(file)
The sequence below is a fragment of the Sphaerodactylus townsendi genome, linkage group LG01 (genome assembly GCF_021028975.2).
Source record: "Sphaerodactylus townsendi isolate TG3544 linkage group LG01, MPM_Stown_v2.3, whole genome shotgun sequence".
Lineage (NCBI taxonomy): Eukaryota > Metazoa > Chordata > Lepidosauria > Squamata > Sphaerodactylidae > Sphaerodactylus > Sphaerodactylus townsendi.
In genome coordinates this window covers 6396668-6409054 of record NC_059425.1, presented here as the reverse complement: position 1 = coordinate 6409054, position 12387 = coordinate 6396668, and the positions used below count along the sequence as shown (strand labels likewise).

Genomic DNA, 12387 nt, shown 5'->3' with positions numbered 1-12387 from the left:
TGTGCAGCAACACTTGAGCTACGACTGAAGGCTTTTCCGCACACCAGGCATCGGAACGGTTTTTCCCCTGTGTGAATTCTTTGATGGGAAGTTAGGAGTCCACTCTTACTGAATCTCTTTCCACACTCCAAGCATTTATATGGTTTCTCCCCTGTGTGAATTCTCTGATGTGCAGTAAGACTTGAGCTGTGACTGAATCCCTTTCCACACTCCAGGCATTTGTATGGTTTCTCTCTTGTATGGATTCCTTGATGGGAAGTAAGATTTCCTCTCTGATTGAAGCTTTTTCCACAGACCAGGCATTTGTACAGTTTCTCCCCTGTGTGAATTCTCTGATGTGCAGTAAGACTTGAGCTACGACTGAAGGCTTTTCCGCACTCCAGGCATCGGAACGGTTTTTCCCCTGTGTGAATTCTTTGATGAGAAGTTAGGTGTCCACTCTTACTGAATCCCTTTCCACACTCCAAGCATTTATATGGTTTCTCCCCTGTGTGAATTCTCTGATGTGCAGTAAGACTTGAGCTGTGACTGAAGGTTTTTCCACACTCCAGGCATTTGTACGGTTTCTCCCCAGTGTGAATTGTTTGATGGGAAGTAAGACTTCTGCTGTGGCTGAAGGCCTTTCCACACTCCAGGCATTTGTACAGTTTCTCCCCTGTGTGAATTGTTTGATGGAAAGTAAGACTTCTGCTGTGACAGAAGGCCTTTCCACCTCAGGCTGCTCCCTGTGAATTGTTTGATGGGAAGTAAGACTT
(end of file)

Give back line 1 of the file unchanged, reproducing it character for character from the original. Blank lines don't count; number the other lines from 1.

The sequence below is a fragment of the Sphaerodactylus townsendi genome, linkage group LG01 (genome assembly GCF_021028975.2).